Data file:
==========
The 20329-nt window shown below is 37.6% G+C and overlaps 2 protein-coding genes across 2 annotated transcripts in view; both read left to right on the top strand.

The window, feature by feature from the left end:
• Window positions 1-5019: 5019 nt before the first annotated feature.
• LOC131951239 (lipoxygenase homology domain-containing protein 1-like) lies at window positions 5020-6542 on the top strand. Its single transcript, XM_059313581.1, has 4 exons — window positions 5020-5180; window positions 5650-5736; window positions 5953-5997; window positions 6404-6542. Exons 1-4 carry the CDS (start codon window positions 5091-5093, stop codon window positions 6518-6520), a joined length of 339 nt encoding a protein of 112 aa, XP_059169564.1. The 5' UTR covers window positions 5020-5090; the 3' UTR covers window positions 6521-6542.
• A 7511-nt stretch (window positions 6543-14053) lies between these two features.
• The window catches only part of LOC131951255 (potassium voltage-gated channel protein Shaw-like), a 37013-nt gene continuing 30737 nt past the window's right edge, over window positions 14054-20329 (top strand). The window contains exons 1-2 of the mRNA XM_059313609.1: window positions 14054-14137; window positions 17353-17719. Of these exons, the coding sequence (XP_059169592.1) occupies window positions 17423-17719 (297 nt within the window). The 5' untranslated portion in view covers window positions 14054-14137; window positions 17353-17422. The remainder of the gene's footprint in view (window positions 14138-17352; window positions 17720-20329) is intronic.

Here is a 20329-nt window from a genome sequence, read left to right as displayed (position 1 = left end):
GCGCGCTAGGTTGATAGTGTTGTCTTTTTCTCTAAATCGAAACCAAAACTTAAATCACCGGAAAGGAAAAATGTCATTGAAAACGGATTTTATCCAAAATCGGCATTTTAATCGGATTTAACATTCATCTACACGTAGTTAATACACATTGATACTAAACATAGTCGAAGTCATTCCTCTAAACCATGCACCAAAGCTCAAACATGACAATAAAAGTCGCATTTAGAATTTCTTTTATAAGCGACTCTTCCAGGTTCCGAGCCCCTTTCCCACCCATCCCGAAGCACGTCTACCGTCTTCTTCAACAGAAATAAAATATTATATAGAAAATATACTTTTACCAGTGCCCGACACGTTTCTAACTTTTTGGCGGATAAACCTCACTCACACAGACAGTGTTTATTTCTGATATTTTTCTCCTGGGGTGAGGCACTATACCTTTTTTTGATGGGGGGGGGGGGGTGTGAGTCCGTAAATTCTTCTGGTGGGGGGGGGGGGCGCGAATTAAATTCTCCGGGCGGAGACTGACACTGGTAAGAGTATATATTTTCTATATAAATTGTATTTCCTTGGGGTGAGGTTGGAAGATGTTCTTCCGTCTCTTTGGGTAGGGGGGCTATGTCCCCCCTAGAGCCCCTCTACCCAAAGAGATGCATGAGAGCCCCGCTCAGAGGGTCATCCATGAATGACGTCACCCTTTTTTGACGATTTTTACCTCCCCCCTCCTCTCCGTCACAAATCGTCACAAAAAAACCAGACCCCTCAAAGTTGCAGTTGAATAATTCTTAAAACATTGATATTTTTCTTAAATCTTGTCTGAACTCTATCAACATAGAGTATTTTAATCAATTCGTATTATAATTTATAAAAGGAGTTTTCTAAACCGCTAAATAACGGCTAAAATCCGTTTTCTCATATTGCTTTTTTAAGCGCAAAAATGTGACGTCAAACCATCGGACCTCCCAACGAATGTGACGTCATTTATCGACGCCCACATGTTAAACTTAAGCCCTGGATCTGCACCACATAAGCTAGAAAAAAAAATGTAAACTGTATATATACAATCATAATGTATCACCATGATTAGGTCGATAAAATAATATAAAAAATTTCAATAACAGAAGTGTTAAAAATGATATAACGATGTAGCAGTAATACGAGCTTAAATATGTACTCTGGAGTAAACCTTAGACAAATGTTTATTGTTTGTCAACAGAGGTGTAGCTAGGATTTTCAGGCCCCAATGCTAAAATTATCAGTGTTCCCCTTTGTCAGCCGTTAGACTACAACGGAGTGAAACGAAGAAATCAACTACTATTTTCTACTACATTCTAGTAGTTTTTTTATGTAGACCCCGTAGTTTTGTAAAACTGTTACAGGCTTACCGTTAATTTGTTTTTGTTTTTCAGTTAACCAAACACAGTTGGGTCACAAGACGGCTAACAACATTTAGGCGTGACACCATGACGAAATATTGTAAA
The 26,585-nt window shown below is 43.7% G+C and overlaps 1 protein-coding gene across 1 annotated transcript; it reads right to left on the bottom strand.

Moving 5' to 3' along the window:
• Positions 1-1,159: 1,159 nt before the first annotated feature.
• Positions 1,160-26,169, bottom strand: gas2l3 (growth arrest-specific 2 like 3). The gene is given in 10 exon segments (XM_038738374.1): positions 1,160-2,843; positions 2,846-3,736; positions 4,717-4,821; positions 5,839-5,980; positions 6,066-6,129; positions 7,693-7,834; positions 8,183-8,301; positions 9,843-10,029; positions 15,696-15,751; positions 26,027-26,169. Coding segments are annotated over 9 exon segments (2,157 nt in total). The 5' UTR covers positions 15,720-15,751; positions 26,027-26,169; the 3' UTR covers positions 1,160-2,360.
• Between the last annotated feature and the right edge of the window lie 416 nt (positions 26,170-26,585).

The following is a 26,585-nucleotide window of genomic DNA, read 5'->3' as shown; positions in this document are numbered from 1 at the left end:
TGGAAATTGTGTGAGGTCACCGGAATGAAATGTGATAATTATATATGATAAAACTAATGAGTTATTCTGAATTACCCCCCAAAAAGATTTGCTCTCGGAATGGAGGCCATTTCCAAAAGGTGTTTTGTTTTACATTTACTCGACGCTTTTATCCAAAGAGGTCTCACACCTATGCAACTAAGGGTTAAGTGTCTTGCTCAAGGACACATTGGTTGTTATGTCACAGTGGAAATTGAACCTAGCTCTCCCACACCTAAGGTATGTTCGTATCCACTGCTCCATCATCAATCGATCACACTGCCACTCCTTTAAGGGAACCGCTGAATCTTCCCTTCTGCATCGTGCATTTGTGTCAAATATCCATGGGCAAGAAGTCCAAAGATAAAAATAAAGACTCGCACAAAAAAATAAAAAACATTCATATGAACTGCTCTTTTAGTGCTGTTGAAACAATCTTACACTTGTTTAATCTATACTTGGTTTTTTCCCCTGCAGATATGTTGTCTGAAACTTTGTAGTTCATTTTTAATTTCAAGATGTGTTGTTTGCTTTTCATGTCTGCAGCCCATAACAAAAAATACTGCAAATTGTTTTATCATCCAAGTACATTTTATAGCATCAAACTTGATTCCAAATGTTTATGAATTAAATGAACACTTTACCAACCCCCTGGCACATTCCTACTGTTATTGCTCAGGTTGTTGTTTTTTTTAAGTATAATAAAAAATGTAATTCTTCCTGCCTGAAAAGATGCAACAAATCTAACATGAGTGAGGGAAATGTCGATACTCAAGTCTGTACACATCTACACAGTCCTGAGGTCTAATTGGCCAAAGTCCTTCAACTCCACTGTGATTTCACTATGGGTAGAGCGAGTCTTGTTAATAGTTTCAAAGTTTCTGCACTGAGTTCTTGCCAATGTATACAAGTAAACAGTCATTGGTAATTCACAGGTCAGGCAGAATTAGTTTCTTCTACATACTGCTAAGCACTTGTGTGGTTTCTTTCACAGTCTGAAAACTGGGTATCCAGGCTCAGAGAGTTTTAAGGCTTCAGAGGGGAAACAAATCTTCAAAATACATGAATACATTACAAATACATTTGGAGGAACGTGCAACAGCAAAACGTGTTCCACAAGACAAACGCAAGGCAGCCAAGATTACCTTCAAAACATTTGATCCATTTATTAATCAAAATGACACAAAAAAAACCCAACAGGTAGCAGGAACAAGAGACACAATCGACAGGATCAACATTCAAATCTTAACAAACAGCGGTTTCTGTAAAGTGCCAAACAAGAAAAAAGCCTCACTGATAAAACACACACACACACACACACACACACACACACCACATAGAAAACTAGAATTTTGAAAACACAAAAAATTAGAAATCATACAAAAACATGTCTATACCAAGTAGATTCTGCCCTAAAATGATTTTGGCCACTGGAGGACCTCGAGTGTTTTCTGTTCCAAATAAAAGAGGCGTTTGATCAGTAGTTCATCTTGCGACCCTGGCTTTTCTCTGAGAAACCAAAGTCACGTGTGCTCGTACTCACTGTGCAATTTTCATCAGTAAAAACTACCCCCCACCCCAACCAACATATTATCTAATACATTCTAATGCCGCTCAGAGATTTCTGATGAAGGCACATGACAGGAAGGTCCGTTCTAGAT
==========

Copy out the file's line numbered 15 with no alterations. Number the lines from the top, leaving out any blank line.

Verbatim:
TGGAAATTGTGTGAGGTCACCGGAATGAAATGTGATAATTATATATGATAAAACTAATGAGTTATTCTGAATTACCCCCCAAAAAGATTTGCTCTCGGAATGGAGGCCATTTCCAAAAGGTGTTTTGTTTTACATTTACTCGACGCTTTTATCCAAAGAGGTCTCACACCTATGCAACTAAGGGTTAAGTGTCTTGCTCAAGGACACATTGGTTGTTATGTCACAGTGGAAATTGAACCTAGCTCTCCCACACCTAAGGTATGTTCGTATCCACTGCTCCATCATCAATCGATCACACTGCCACTCCTTTAAGGGAACCGCTGAATCTTCCCTTCTGCATCGTGCATTTGTGTCAAATATCCATGGGCAAGAAGTCCAAAGATAAAAATAAAGACTCGCACAAAAAAATAAAAAACATTCATATGAACTGCTCTTTTAGTGCTGTTGAAACAATCTTACACTTGTTTAATCTATACTTGGTTTTTTCCCCTGCAGATATGTTGTCTGAAACTTTGTAGTTCATTTTTAATTTCAAGATGTGTTGTTTGCTTTTCATGTCTGCAGCCCATAACAAAAAATACTGCAAATTGTTTTATCATCCAAGTACATTTTATAGCATCAAACTTGATTCCAAATGTTTATGAATTAAATGAACACTTTACCAACCCCCTGGCACATTCCTACTGTTATTGCTCAGGTTGTTGTTTTTTTTAAGTATAATAAAAAATGTAATTCTTCCTGCCTGAAAAGATGCAACAAATCTAACATGAGTGAGGGAAATGTCGATACTCAAGTCTGTACACATCTACACAGTCCTGAGGTCTAATTGGCCAAAGTCCTTCAACTCCACTGTGATTTCACTATGGGTAGAGCGAGTCTTGTTAATAGTTTCAAAGTTTCTGCACTGAGTTCTTGCCAATGTATACAAGTAAACAGTCATTGGTAATTCACAGGTCAGGCAGAATTAGTTTCTTCTACATACTGCTAAGCACTTGTGTGGTTTCTTTCACAGTCTGAAAACTGGGTATCCAGGCTCAGAGAGTTTTAAGGCTTCAGAGGGGAAACAAATCTTCAAAATACATGAATACATTACAAATACATTTGGAGGAACGTGCAACAGCAAAACGTGTTCCACAAGACAAACGCAAGGCAGCCAAGATTACCTTCAAAACATTTGATCCATTTATTAATCAAAATGACACAAAAAAAACCCAACAGGTAGCAGGAACAAGAGACACAATCGACAGGATCAACATTCAAATCTTAACAAACAGCGGTTTCTGTAAAGTGCCAAACAAGAAAAAAGCCTCACTGATAAAACACACACACACACACACACACACACACACACCACATAGAAAACTAGAATTTTGAAAACACAAAAAATTAGAAATCATACAAAAACATGTCTATACCAAGTAGATTCTGCCCTAAAATGATTTTGGCCACTGGAGGACCTCGAGTGTTTTCTGTTCCAAATAAAAGAGGCGTTTGATCAGTAGTTCATCTTGCGACCCTGGCTTTTCTCTGAGAAACCAAAGTCACGTGTGCTCGTACTCACTGTGCAATTTTCATCAGTAAAAACTACCCCCCACCCCAACCAACATATTATCTAATACATTCTAATGCCGCTCAGAGATTTCTGATGAAGGCACATGACAGGAAGGTCCGTTCTAGAT